If you are suffering from the symptoms of sciatica for longer than 3 days, see a doctor.  If you have accompanying leg weakness, such as trouble lifting your foot as you walk (a foot drop) see a doctor immediately; you may have a herniated disc.  While this is not life threatening, it can become permanent if not treated early.  Taking steroids by mouth or injection are part of the treatment. 

If ignored, sciatica pain often causes other joint trouble.  Limping to avoid pain can lead to a rotated pelvis, excess stress on the opposite hip and knee, and twisted dysfunctional posture.  This can begin a never-ending cycle of pain that may take twice as long to recover from as the sciatica cause itself.  


With the right diagnosis and treatment, sciatica will resolve.  Strengthening and stretching is always essential to recovery.  Consider a maintenance exercise and stretching routine to prevent sciatica from returning.  Modifying irritating activities are also important to full recovery.  Spine straining exercises such as rowing, medicine ball twists and throws, and heavy lifting may need to be eliminated from your work-out routine for life.  Be wary of moving furniture or lifting heavy items.  Especially avoid combining Bending, Lifting and Twisting motions (BLT).  As with all injury prevention, listen to your body and stop if you feel pain.  


Wednesday, May 15, 2019

How do Wellness, Mindfulness and Health Relate?

Wellness and Mindfulness are buzzwords implied to be associated with Health. The terms seem to be everywhere:  in print and social media, as labels of health and wellness centers, and as titles of corporate lectures geared to improving productivity.  Associated visuals include yoga, herbs, stacked stones, greenery, and water.  The words are often used together but what do they really mean, how do they relate, and, most importantly: what do they do for our health?

Wellness implies a lifestyle of overall happiness, good health and psychological fulfillment.  Wellness has been identified as components numbering between 5 and 8 depending on the source.  The most common five are listed here first:
Physical:  fitness, nutrition, sleep, activity levels and overall health
Intellectual:  creative and mental activities, learning, curiosity
Emotional:  the ability to deal with stress, be flexible, have relationships and a positive outlook
Social: having supportive friends and or family, giving back to the community
Spiritual:  prayer, meditation, religion including love and hopefulness
Occupational:  personal and career satisfaction from work, family, or volunteer responsibilities
Environmental: having pleasant, healthy, stimulating surroundings
Financial:  being satisfied with current and future financial status

Disease risks are suggested to go down as a benefit of wellness.   Longevity is implied, along with a generalized improved feeling of energy, less illness, better mental health, and overall fitness ability.  Wellness encompasses the non-objective measures of health that make you feel better internally.  Wellness measures are individual to each person and are only valid if acceptable to the person they are for. 


Mindfulness is the act of letting go of stressful, negative thought processes and slowing down to be more aware. It includes various techniques and practices such as:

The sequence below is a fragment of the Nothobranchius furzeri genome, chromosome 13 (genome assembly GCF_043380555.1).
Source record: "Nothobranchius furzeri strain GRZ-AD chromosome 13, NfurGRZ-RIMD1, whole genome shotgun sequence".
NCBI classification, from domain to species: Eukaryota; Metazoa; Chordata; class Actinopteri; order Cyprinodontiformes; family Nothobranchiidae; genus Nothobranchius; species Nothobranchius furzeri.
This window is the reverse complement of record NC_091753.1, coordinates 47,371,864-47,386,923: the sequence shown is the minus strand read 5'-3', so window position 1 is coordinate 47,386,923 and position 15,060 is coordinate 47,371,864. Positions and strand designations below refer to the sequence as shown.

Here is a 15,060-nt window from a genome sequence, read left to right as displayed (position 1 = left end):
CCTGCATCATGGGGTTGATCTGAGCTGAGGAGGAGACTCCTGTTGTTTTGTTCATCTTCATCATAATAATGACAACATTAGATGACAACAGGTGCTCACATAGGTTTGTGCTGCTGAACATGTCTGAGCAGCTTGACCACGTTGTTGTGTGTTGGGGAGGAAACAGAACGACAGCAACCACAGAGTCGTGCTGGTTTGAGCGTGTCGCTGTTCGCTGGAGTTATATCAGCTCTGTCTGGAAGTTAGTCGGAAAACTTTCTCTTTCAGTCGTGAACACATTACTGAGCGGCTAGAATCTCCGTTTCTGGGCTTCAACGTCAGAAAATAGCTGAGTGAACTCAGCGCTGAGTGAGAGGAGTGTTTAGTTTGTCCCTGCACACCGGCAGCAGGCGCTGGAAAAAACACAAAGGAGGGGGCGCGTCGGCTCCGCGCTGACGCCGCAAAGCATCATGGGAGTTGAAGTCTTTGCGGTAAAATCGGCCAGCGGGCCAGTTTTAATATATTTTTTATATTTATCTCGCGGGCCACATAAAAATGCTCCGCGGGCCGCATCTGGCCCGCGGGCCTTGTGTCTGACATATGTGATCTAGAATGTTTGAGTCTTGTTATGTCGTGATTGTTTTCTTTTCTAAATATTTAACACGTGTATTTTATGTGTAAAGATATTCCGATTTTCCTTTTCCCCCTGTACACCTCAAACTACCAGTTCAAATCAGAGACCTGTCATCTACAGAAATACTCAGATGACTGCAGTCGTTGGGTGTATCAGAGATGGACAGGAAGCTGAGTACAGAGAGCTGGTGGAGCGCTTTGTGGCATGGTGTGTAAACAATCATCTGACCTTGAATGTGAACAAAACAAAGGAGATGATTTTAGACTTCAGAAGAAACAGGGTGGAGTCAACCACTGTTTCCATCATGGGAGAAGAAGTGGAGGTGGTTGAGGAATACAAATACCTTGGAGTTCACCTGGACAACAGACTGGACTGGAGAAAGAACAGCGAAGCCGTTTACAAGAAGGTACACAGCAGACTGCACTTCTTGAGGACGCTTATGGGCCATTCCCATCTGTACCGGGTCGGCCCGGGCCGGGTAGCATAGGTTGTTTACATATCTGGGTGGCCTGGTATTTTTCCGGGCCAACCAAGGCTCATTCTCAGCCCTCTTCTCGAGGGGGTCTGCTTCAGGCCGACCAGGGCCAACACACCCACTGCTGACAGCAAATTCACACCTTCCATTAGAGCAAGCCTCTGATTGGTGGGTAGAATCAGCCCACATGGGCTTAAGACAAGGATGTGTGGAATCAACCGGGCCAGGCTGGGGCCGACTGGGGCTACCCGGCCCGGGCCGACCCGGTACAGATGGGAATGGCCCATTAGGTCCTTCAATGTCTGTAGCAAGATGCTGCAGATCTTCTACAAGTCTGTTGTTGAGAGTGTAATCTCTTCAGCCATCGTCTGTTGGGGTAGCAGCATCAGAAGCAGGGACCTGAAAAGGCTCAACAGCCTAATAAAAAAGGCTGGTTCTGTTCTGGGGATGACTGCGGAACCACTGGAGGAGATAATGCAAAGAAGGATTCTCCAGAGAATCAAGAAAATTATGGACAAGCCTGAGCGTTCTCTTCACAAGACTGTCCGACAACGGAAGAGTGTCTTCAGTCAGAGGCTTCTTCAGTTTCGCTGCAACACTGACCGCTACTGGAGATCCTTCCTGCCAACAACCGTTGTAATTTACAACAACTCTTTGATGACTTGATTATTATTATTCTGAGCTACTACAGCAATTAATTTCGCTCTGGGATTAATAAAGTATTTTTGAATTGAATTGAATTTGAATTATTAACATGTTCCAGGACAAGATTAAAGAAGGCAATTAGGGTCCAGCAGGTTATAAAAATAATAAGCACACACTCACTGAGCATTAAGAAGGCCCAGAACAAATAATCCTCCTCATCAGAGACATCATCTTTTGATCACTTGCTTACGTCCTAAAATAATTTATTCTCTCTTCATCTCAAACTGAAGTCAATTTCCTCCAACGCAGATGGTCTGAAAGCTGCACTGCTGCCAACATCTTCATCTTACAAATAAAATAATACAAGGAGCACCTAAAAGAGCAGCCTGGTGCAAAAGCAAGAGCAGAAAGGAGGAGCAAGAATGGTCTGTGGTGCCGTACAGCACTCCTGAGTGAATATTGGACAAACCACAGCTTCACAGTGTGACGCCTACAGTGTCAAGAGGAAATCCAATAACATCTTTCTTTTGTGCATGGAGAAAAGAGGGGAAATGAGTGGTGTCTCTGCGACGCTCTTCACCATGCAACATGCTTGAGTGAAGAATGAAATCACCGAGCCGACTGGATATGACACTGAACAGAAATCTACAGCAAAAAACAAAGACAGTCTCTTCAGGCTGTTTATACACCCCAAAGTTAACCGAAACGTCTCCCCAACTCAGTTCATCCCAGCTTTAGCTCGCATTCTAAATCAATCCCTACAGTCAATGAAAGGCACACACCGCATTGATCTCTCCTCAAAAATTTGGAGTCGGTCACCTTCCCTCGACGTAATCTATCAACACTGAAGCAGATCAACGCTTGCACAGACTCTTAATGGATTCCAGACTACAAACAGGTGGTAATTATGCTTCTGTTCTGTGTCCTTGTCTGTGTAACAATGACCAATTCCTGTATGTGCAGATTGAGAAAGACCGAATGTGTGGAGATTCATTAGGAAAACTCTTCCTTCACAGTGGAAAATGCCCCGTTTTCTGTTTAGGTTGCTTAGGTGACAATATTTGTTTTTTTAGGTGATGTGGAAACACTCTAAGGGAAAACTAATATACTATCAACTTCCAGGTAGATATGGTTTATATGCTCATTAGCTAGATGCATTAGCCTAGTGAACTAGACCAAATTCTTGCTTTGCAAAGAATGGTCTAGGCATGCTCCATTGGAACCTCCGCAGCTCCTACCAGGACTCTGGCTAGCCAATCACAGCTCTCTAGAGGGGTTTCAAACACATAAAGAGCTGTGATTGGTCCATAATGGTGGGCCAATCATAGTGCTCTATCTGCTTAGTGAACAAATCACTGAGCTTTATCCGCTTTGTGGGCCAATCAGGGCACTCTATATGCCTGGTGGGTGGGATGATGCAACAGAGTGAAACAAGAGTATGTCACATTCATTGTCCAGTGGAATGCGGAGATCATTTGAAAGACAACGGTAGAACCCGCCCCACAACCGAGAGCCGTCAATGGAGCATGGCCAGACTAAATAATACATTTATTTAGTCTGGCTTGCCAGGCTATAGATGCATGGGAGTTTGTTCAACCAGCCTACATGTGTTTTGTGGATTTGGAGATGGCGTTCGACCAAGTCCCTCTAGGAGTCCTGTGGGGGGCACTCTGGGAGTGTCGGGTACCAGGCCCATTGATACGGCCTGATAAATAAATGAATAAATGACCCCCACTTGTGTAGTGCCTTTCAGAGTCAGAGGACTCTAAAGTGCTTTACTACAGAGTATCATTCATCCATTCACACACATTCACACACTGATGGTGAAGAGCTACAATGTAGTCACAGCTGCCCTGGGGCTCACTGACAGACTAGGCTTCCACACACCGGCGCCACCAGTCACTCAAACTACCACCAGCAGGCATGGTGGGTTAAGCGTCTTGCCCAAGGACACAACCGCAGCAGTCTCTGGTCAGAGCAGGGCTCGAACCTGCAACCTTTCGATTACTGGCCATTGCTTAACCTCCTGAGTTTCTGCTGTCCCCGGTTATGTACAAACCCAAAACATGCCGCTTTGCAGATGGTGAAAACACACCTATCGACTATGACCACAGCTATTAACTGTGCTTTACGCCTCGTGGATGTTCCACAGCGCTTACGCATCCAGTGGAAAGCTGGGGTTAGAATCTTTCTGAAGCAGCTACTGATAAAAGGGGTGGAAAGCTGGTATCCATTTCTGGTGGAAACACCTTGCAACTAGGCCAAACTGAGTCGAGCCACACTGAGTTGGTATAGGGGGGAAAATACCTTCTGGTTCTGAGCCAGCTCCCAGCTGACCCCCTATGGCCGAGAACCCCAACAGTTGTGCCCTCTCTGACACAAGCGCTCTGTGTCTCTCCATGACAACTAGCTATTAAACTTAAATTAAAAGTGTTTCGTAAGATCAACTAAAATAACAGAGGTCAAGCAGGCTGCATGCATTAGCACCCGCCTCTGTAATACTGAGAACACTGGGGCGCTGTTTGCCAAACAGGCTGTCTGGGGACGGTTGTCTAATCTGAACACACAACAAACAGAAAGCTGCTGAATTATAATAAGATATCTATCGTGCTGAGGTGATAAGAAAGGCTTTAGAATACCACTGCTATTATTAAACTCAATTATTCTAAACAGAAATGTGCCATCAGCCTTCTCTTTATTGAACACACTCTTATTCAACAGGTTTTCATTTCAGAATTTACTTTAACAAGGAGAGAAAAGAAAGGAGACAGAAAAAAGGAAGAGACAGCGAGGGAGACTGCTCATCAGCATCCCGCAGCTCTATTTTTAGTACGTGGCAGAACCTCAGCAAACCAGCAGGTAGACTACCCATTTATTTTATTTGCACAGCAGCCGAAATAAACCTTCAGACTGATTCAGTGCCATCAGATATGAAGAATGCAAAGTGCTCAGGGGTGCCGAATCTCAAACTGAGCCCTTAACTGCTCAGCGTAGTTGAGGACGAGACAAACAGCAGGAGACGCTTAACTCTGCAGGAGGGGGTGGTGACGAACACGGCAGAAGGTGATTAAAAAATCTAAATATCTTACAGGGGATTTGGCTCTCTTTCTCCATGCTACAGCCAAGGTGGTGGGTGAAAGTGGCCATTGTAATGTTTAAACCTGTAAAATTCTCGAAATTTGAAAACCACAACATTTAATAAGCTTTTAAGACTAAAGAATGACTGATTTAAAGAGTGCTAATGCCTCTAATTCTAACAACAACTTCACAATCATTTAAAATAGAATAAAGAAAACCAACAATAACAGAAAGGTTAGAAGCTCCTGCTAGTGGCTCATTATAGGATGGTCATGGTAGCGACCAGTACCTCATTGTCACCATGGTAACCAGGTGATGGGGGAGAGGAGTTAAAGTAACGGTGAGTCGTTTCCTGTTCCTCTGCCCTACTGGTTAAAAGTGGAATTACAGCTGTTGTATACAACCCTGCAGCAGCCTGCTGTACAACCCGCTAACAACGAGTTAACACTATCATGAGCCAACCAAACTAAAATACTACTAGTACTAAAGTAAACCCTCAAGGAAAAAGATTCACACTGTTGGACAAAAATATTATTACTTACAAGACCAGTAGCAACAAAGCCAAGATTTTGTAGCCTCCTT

Meditation: a technique used to calm the mind
Relaxation: being free from tension and anxiety
Self-reflection:  thinking about ones’ thoughts and processing
Awareness: consciousness and realization
Gratitude:  thankfulness and appreciation for the good around us

Mindfulness has been practiced for thousands of years as part of Buddhism, Hinduism, and yoga.  It has been brought into non-religious meditation practice and recognized by health providers as a key to stress reduction, stable mental health and overall positive outlook and attitude.  Memory, attentiveness, productivity, creativity, and empathy all benefit from mindfulness.

There are differences between wellness, mindfulness and health.  Objective state of health, as determined by a doctor, nurse or other medical professional can be measured:  blood pressure, blood sugar, blood chemistries, weight, and negative tests for diseases.  In contrast, wellness is a subjective state, thought of by some medical health professionals as counterproductive to overall health.  Wellness is even associated with holistic and alternative health as a contrast to standard medical care.  Mindfulness is often considered an aspect of wellness representing psychological health.

Unfortunately, statistics reveal that despite our new attention to wellness and mindfulness, the US population’s health has declined.  Rates of depression, diabetes and cancer have increased in the past 20 years by 10-30%.  If wellness is tied to alternative medicine, proceed with caution:  alternative medicine ignores all standard medical practice including prescribed medications or regular MD visits and exams. To be clear, wellness and mindfulness are not substitutes for health. 

Still, the ideas behind the words are valuable to living a fulfilling, peaceful and happy life.  Addressing the components of wellness may not actually improve health measures, but will likely keep you feeling grounded and less stressed.  Staying calm and focused through mindfulness techniques will reduce injuries and accidents.  Wellness and mindfulness lifestyles reinforce healthy habits including sleep, nutrition, relaxation, avoiding toxins, spending quality time with friends or family, getting exercise and feeling grateful.  These are unarguably a recipe for overall happiness, less stress and feelings of better health.